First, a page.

Khadim Ali was born in 1978 in Quetta, Pakistan, as an Afghan refugee. His family, belonging to the Hazara minority, fled Afghanistan to escape Taliban persecution. From 1998–99, he studied mural painting and calligraphy in Tehran, Iran. He earned a BFA at the National College of Arts, Lahore, Pakistan (2003), where he studied traditional miniature painting. He completed artist residencies in Japan through the Fukuoka Asian Art Museum (2006) and Arts Initiative Tokyo (2007). Ali moved to Sydney in 2010 and earned an MFA at the College of Fine Arts, University of New South Wales (2012).Read More
Haunted by the March 2001 Taliban destruction of two monumental 6th-century Buddhas in Bamiyan, Afghanistan (the Ali family’s ancestral home, located 150 miles northwest of Kabul), the artist returned to the town in 2006 and conducted The Bamiyan drawing project as part of his participation in the 5th Asia Pacific Triennial, Brisbane, Australia (2006), for which he invited area children to depict local stories. Then, during his residency in Fukuoka later that year, he asked Japanese children to respond to the Afghan children’s images. The drawings became the basis of the series Absent Kitchen (2006– ). Ali returned to Bamiyan again in April 2008 and embarked on a collaboration with Lebanese-Canadian artist Jayce Salloum titled the heart that has no love/pain/generosity is not a heart (2008–11). This poetic documentary account of the ruins of the Bamiyan Buddhas and the valley’s current conditions takes the form of a layered installation of photographs, videos, documents, objects, and paintings.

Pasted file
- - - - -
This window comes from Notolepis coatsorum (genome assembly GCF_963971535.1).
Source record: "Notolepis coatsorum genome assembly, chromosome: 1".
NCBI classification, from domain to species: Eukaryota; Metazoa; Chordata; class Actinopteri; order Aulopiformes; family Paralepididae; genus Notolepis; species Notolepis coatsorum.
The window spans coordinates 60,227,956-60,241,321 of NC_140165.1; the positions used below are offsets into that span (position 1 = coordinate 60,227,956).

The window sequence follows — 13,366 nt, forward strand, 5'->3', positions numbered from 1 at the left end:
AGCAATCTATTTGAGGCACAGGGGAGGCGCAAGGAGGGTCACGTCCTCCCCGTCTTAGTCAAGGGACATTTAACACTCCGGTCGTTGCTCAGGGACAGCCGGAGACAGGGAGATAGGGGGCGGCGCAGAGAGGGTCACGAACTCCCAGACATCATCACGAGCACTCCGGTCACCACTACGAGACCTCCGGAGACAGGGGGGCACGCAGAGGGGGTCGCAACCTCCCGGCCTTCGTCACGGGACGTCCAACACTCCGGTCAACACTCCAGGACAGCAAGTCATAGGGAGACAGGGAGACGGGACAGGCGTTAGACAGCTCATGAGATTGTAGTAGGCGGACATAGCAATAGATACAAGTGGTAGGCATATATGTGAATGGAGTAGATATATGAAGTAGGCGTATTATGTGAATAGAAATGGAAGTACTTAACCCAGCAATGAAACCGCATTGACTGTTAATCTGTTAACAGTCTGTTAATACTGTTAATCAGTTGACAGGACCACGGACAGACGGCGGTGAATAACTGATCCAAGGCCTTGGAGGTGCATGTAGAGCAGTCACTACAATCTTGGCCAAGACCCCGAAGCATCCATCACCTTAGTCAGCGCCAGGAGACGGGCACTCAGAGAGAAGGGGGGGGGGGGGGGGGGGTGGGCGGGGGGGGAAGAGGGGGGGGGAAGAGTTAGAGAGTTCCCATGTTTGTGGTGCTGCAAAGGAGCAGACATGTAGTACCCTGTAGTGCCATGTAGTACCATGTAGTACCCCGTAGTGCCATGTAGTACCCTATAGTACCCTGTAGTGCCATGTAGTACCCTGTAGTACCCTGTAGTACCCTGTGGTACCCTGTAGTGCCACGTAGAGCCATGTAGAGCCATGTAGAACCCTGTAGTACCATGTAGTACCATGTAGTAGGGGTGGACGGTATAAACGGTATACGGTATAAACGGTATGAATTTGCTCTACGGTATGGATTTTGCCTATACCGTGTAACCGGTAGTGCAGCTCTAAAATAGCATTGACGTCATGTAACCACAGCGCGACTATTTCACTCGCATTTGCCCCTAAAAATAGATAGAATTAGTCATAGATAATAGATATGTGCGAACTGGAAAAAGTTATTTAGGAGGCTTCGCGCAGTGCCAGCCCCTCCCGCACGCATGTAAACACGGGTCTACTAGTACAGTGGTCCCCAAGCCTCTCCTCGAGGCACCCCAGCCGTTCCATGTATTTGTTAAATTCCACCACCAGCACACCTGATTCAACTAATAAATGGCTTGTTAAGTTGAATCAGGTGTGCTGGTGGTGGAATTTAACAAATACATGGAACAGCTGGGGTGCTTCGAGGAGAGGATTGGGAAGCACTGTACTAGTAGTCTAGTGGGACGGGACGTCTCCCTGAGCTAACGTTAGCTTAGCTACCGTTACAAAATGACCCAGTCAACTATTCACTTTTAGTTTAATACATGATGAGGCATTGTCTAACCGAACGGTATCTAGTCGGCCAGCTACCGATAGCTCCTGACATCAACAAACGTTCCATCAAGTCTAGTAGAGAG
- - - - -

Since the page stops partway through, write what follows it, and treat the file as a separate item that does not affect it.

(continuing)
In 2012, Ali presented five paintings at Documenta 13, including one at the quinquennial’s first presentation in Kabul. In addition, he conducted the seminar “Rereading Shahnameh” for children in Bamiyan. Shahnameh, or the Persian Book of kings, is an epic poem composed between 977 and 1010 by the court poet Firdausi. It records the mythical history of Persia preceding the 7th-century Islamic conquest. Ali continues to be inspired by childhood memories of his grandfather reciting from the Shahnameh, and acknowledges its miniature illustrations as his first exposure to art. He often chooses his subject matter from its secular pantheon of heroes and legends.
Ali has had solo exhibitions at Chawkandi Art Gallery, Karachi (2004 and 2005); Green Cardamom, London (2007); Rohtas 2, Lahore (2009); and Cross Art Projects, Sydney (2012). His works were featured along with Imran Qureshi’s in the Iran, Afghanistan, and Pakistan Pavilion at the 2009 Venice Biennale. Ali organized and participated in The Haunted Lotus: Contemporary Art from Kabul, Cross Art Projects (2010), and The Force of Forgetting, Lismore Regional Gallery, Australia (2011). His work was included in Future: Afghanistan, Gemak, The Hague, Netherlands (2008); Living Traditions, Queen’s Palace, Kabul (2008), and National Art Gallery, Islamabad, Pakistan (2009); Safavids Revisited, British Museum, London (2009); Only from the Heart Can You Touch the Sky, RMIT Gallery, Melbourne (2012); and Home Again—10 Artists Who Have Experienced Japan, Hara Museum of Contemporary Art, Tokyo (2012). Ali lives and works in Sydney, Quetta, and Kabu.
Source: Solomon R. Guggenheim Museum, New York.
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